Wednesday, 14 October 2015

The 2nd edition of The holistic Prevention, Management and Treatment of Dementia under The Microscope of Conventional Medicine - The Metals binding proteins

Kyle J. Norton (Scholar)

Health article writer and researcher; Over 10.000 articles and research papers have been written and published on line, including world wide health, ezine articles, article base, healthblogs, selfgrowth, best before it's news, the karate GB daily, etc.,.
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Some articles have been used as references in medical research, such as international journal Pharma and Bio science, ISSN 0975-6299.


Dementia is defined as neuro degeneration syndrome among elder, affecting memory, thinking, orientation, comprehension, calculation, learning capacity, language, and judgement over 47 millions
of worldwide population, mostly in the West. The evaluation of the syndrome by holistic medicine has been lacking, especially through conventional medicine research and studies. The aim of this essay is to provide accurate information of how effective of holistic medicine in prevention, management and treatment of dementia through searching data base of PubMed.
This is the third time, a research paper has been written this way to general public that you will not find any where in the net.

Dementia is a neuropsychiatric disorder induced of cognitive impairment and behavioral disturbances. The behavioral and psychological symptoms of dementia (BPSD) are common, with a progressive loss of memory and other mental abilities, affecting a person's ability to perform usual tasks in everyday life.

Prevention and Management

B. Antioxidants and Dementia
B.2. Metals binding proteins
1. Ceruloplasmin
Ceruloplasmin, the major copper-carrying protein in the blood, plays a role iniron metabolism(227). Decreased level of ceruloplasmin impaired ferroportin stability(229)(230)may induce progressive action tremor, and cognitive decline(227), causing the forming of superoxide anion radicals(231) and iron overload in the brain, liver, pancreas, and other organs(232).

2. Ferritin
Ferritin, the protein produced by almost all living organisms, acts as a component to fight against iron deficiency and iron overload(233)(234). In a soluble and non-toxic form, the protein is transported to the body needs, including organs(236) for enhancement of the immune system in the presence of an infection(237), against proliferation of lymphoid and myeloid cells(235), cancer(238) and prevention of the infectious agent in attempt of binding iron to form free radicals(239) in most cellular oxidation reactions(239).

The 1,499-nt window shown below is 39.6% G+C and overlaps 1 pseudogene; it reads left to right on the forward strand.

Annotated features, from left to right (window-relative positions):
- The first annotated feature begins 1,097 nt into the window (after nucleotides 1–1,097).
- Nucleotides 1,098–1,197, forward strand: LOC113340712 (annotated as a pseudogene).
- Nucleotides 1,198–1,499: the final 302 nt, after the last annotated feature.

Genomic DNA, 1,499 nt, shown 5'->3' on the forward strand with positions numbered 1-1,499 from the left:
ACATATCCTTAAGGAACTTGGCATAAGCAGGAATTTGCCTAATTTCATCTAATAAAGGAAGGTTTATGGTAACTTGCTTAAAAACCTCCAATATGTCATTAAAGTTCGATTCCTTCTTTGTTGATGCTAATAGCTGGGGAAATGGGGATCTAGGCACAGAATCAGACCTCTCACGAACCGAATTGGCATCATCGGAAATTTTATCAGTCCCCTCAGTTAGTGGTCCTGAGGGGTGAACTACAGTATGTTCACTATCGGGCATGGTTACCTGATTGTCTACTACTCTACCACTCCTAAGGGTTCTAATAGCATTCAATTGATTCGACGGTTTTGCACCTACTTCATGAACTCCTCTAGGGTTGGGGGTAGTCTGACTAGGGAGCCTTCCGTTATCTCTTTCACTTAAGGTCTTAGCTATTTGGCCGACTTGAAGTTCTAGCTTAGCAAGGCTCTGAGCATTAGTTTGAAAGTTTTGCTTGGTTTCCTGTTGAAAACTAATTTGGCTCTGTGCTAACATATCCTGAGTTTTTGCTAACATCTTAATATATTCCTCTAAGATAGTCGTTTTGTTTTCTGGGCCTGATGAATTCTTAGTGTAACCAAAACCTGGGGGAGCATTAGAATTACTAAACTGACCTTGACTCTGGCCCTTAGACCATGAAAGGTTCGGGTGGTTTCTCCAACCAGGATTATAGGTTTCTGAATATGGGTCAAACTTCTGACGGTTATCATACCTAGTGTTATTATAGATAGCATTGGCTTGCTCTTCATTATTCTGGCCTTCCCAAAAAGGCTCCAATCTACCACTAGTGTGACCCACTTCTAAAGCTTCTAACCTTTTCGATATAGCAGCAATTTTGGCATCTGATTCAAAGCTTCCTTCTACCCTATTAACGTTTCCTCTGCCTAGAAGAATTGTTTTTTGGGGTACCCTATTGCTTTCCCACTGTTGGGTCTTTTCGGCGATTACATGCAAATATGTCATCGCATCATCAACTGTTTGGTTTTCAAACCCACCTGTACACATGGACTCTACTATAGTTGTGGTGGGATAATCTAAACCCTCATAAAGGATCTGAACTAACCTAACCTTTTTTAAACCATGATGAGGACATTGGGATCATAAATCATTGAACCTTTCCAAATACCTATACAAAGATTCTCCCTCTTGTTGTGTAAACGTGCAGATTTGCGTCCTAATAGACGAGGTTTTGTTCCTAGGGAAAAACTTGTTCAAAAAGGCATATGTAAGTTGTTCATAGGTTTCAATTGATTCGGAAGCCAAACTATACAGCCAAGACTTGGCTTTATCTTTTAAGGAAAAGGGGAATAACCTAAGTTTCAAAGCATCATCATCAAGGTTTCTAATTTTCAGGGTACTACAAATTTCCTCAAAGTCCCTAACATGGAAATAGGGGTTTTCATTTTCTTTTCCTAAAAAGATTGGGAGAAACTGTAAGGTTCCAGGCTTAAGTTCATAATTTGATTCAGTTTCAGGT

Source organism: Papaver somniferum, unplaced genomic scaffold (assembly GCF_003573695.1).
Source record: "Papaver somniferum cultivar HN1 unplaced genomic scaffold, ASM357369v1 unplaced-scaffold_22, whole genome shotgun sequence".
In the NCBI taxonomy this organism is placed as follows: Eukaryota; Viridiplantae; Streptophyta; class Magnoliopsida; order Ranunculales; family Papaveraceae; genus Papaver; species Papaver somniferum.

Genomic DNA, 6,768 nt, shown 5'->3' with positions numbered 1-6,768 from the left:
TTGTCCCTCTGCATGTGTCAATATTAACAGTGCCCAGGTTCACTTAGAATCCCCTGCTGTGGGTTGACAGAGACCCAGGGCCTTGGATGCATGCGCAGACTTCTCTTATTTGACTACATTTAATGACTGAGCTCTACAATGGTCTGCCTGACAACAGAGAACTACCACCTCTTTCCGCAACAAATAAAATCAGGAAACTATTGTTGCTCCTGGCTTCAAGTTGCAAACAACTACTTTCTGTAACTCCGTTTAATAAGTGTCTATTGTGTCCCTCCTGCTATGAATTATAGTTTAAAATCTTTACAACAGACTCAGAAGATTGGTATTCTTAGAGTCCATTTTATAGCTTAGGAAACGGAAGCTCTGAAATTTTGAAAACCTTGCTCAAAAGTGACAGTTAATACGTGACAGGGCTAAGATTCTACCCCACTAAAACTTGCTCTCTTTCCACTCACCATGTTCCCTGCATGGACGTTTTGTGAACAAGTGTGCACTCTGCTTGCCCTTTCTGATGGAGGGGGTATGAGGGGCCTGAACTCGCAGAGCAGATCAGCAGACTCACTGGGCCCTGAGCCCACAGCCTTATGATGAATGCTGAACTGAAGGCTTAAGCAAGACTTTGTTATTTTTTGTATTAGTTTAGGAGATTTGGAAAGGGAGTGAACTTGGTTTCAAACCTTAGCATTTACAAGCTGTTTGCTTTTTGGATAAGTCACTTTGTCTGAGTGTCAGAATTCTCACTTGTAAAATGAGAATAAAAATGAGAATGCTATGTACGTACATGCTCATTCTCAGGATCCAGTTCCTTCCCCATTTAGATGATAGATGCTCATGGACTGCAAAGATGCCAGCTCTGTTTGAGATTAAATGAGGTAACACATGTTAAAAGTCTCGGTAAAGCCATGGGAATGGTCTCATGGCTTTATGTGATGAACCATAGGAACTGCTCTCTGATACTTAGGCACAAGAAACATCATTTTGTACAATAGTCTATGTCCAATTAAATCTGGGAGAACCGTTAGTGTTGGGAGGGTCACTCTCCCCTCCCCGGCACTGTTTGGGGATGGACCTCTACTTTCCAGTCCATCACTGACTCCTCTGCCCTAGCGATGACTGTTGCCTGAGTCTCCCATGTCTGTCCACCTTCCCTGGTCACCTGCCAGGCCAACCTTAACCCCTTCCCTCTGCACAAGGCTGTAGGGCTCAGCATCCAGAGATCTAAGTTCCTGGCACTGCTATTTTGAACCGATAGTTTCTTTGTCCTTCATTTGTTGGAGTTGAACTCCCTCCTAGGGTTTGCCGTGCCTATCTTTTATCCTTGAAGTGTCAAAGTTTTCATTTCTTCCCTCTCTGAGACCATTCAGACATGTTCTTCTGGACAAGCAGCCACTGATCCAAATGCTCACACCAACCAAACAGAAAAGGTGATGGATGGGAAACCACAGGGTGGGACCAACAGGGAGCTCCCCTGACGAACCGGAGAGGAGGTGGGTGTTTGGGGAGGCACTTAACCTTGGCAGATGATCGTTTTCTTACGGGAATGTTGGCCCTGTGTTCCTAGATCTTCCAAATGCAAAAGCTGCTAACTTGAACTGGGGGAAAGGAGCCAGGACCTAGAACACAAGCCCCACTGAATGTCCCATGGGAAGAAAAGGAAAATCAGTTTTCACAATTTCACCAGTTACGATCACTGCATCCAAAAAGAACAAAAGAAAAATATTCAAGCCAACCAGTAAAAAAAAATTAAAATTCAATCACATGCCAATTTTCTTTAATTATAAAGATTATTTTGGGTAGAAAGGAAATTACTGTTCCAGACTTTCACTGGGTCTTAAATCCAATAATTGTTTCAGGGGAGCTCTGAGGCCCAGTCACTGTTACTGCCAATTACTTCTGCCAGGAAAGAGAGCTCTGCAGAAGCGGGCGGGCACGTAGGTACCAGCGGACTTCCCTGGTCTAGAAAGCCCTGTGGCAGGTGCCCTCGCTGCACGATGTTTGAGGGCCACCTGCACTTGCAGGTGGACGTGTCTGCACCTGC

3. Lactoferrin
Lactoferrin, a multifunctional protein of the transferrin family, is one of the components of the immune system(240) of the body used for fighting against foreign invasion of bacteria and virus(241)(242) and lipid oxidation(243) by inhibiting oxidation in a concentration-dependent manner even at concentrations beyond its capacity(244).

4. Metallothionein
Metallothionein, a family of cysteine-rich(24), low molecular weight proteins binds both physiological heavy metals(245) through detoxified fraction of accumulation(245) by capturing harmful superoxide and hydroxyl radicals(246) through binding the metal ions(247)(248) bounded to cysteine(249).

5. Transferrin
Transferrin, a glycoprotein binded iron very tightly but reversibly, enhances the immune system in fighting against infection, inflammation(250) by creating an environment low in free iron(251) impeded to cell oxidation(253)(254), through rapidly evolving sites reverse to bacterial binding in counteract bacterial iron piracy(250). Transferrin deformation and aggregation are found to associate to neurological disorders such as Parkinson's and Alzheimer's disease(252).

6. Hemoglobin
Hemoglobin, the protein molecule in red blood cells enhances the carrying of oxygen from the lungs to the body's tissues and return CO2 from the tissues to the lungs(255)(256). During oxidate stress, the cell membrane is protected by intraerythrocytic hemoglobin from the forming of free radicals(259), probably through regulating NO(258) and auxin homeostasis(257).

7. Myoglobin
Myoglobin is an iron- and oxygen-binding protein found in the muscle tissue of vertebrates. The binding of oxygen by myoglobin(260) through interaction with pathogens establishment of successful infection and survival is probably through peroxidase activity(261) in reducing the free radicals damage caused by oxidate stress(261)(262).

8. Etc.

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(233) Sulforaphane reduces the alterations induced by quinolinic acid: modulation of glutathione levels. by Santana-Martínez RA1, Galván-Arzáte S2, Hernández-Pando R3, Chánez-Cárdenas ME1, Avila-Chávez E4, López-Acosta G1, Pedraza-Chaverrí J5,Santamaría A6, Maldonado PD7.(PubMed)